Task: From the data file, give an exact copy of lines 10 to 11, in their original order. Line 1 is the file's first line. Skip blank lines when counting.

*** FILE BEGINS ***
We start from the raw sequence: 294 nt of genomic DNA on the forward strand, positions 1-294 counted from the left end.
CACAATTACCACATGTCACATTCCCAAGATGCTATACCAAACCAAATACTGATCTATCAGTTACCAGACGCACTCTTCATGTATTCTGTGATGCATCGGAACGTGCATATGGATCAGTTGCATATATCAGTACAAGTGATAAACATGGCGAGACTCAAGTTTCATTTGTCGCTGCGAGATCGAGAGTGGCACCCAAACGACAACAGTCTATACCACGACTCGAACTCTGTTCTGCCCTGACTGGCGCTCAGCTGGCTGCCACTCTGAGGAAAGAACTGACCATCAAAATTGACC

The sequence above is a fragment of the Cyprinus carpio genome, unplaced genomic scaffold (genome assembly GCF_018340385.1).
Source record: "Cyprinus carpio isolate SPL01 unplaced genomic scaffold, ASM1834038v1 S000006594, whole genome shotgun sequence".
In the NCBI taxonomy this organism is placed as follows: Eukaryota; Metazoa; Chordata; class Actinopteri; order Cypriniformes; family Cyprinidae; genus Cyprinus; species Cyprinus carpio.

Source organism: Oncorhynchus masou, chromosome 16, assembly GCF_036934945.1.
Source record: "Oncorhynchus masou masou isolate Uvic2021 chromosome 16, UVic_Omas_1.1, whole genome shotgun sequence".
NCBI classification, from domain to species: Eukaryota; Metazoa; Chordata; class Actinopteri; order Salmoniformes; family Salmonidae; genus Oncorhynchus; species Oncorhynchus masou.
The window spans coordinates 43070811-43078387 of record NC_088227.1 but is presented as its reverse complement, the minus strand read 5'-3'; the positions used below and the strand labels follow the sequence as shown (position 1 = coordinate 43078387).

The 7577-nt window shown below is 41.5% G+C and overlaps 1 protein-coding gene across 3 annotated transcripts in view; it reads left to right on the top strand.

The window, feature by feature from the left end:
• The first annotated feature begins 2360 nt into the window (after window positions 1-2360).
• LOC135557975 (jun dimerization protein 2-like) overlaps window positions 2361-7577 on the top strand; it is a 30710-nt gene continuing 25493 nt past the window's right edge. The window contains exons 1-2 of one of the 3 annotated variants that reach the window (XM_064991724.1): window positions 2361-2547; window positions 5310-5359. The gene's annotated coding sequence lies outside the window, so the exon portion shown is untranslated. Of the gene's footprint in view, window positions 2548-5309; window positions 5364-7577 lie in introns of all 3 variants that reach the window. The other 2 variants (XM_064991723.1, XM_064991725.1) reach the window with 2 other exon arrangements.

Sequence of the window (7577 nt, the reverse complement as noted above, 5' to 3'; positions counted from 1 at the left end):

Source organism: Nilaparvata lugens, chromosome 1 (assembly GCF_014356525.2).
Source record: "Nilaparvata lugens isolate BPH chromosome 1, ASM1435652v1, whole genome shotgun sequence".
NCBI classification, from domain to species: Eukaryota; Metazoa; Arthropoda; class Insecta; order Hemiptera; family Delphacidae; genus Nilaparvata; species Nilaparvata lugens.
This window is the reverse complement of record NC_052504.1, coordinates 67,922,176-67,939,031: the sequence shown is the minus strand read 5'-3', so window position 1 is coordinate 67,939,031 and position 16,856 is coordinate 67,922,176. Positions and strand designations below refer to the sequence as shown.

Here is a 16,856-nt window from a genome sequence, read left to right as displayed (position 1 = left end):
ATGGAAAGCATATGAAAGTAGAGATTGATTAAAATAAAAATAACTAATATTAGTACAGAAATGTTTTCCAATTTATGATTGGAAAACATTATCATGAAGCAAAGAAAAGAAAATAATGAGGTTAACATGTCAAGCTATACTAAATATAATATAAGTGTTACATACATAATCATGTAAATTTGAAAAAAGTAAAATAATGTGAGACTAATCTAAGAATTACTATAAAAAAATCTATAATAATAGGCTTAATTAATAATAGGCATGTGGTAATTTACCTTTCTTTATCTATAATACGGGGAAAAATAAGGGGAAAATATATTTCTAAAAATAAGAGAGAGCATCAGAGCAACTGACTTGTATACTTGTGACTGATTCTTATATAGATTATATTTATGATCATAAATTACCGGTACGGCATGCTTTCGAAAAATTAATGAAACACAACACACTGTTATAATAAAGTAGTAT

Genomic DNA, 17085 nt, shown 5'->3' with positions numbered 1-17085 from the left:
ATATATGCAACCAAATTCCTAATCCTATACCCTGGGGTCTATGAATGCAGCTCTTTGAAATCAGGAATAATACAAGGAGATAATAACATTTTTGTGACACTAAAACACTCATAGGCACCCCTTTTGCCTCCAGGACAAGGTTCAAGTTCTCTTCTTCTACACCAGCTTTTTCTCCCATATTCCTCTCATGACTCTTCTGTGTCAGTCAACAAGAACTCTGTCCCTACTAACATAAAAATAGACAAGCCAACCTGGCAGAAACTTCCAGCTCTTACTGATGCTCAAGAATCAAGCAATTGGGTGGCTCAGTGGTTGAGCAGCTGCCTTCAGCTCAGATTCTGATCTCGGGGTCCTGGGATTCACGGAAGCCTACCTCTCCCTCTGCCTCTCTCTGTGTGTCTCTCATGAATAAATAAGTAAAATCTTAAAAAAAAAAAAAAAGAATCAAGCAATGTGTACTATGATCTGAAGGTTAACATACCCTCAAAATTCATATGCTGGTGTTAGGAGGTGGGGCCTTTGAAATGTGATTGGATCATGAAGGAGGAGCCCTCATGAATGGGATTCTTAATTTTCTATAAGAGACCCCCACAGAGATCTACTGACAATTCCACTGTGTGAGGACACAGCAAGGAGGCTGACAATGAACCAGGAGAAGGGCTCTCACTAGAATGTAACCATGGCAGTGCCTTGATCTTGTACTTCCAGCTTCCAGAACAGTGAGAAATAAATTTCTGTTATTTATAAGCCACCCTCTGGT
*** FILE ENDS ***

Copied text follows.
The 7577-nt window shown below is 41.5% G+C and overlaps 1 protein-coding gene across 3 annotated transcripts in view; it reads left to right on the top strand.

The window, feature by feature from the left end: